The production on Leviathan is massive, especially when the orchestral and choir elements are so well balanced with the traditional instruments in the overall mix. Mixed by Erik Martensson (Astral Doors, Eclipse), the majority of the sound was achieved as a direct result of his specific recording techniques and distinct guitar tone.
“Instead of recording the guitars with the amps, we would record a clean signal,” Johnsson explained. “You need to have a proper distorted sound when you’re playing to get the right feeling. Then we would split the signal and record a clean signal, and he would use that clean signal in the mix through the amps trying to find the right sound. When he found the right sound, he would rerecord it back into the computer. So, the guitar sound was actually created in the mix precisely for that reason, trying to find the right guitar sound that could fit in with everything, which is something we never did before. It was actually a pretty good idea to choose a guitar sound at the end because the guitar sound is very important and you have so many things going on. It’s always a compromise trying to make everything heard.”
For 33 years now, Therion has done things in their own unique way, even influencing the symphonic metal genre as a whole. Although Johnsson agrees with this to some extent, the roots of symphonic metal germinated much earlier.
“THERION IS A DIFFICULT BAND TO BE INFLUENCED BY BECAUSE WE DO SO MANY DIFFERENT THINGS.”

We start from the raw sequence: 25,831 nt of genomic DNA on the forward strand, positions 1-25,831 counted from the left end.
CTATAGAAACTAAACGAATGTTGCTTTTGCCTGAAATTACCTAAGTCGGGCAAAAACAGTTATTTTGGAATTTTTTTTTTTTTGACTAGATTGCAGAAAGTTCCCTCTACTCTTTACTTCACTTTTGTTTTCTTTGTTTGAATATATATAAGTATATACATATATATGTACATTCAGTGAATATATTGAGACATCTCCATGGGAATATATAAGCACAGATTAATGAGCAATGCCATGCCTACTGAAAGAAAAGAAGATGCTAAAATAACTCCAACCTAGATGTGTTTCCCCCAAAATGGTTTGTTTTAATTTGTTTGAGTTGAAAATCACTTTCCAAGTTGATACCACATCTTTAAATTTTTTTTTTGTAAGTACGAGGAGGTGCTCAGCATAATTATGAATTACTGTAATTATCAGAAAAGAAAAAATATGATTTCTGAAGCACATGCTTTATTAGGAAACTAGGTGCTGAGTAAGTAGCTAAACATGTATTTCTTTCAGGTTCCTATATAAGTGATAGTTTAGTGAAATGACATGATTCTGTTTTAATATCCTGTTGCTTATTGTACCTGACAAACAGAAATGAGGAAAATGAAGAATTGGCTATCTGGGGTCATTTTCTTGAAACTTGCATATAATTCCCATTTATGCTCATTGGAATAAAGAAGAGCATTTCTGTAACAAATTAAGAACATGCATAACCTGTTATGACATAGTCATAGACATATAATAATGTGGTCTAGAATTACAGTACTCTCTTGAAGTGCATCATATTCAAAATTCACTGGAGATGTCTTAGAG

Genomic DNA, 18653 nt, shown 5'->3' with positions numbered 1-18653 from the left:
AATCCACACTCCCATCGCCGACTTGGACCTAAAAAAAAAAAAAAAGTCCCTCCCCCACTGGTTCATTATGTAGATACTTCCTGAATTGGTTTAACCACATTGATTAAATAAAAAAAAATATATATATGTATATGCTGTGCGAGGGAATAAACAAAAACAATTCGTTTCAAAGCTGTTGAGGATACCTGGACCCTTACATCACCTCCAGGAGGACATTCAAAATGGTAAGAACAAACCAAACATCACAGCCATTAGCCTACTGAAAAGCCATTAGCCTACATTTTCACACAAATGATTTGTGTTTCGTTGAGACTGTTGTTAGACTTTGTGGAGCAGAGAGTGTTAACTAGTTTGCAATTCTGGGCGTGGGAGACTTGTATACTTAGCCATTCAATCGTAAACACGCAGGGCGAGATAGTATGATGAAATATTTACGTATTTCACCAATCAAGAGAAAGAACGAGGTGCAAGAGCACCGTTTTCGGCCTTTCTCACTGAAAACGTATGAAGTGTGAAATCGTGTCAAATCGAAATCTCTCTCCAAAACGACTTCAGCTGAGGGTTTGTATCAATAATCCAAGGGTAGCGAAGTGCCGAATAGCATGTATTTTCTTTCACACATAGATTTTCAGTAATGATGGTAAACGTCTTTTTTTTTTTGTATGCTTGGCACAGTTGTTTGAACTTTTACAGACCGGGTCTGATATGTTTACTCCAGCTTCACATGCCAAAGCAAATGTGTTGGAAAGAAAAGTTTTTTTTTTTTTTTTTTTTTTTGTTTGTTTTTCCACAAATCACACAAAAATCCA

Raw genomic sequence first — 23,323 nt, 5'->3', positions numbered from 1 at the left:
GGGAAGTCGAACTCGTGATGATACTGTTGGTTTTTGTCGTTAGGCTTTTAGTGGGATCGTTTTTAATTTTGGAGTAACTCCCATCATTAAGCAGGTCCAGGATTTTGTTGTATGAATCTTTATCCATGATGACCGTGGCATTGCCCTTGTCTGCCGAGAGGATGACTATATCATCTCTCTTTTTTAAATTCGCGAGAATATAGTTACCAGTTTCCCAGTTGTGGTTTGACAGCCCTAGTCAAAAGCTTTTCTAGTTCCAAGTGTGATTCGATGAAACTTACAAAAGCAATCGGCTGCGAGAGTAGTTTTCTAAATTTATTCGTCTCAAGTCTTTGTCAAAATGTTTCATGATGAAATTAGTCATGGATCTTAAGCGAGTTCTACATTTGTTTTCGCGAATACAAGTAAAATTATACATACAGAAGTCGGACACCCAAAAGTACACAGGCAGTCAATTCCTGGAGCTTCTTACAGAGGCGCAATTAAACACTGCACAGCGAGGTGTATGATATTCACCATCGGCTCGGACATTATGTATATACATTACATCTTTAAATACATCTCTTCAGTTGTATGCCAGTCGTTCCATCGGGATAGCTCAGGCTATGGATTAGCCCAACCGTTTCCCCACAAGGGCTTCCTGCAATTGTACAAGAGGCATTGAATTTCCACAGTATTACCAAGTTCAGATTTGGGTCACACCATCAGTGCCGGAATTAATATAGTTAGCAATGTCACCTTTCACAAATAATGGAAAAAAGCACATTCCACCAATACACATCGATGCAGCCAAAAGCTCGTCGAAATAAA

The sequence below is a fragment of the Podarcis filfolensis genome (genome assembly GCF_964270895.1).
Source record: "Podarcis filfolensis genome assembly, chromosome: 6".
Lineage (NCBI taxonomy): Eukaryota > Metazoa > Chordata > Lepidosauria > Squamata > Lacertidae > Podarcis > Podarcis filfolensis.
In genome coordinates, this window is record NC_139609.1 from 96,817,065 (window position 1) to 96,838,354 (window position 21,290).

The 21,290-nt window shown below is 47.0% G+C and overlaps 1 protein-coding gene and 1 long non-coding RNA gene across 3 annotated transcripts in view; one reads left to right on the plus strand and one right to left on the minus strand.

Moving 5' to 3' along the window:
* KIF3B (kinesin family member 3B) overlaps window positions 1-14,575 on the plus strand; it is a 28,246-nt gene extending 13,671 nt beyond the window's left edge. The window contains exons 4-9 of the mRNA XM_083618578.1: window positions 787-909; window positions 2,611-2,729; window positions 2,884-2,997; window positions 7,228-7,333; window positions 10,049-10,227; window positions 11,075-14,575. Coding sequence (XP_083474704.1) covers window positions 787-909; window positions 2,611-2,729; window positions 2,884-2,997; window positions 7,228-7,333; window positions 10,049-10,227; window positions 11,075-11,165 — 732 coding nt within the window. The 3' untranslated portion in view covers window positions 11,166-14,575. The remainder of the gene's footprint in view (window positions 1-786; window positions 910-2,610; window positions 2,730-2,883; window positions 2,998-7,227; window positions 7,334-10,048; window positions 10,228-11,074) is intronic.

“I think we influenced the first wave of bands that came after us, but I’m not so sure we influenced the more recent bands,” he admitted. “I think a lot of young bands are more influenced by the second wave of bands like Nightwish and Epica. I think Therion is a difficult band to be influenced by because we do so many different things. It’s really difficult to say what is a typical Therion song. When I listen to many of the newer bands of today, I hear a lot more Nightwish than I do Therion. Even if Therion was the band who sort of defined symphonic metal, I also see us as a little bit as creating something to color the music with. In the 70s, there were a lot of bands who did the 70s version of what we do, and that’s what actually inspired some Warrior and Celtic Frost. I guess you can go far back in time to find the roots of symphonic metal. I would say the roots of symphonic metal are in the symphonic rock bands of the 70s, and then there’s been a progression over time. But Therion compressed and compiled it and made a new defined style of it in a way.”
Due to the ongoing pandemic and the uncertainty of touring for the foreseeable future, Therion will be focusing on more writing and the recording of its upcoming Leviathan II and Leviathan III albums to complete the trilogy.
“Nobody knows what will happen,” Johnsson stated. “We’re going to be busy into the summer anyway recording the rest of Leviathan II and III. Then we hope that touring will resume in September/October. It feels like a 50/50 chance. It’s going to be a total mess when touring starts. The whole ecosystem around touring has totally collapsed. It will be total hell trying to get a tour bus, venues where we have played before have disappeared. We’re just going to have to see how things are and improvise as best as we can.”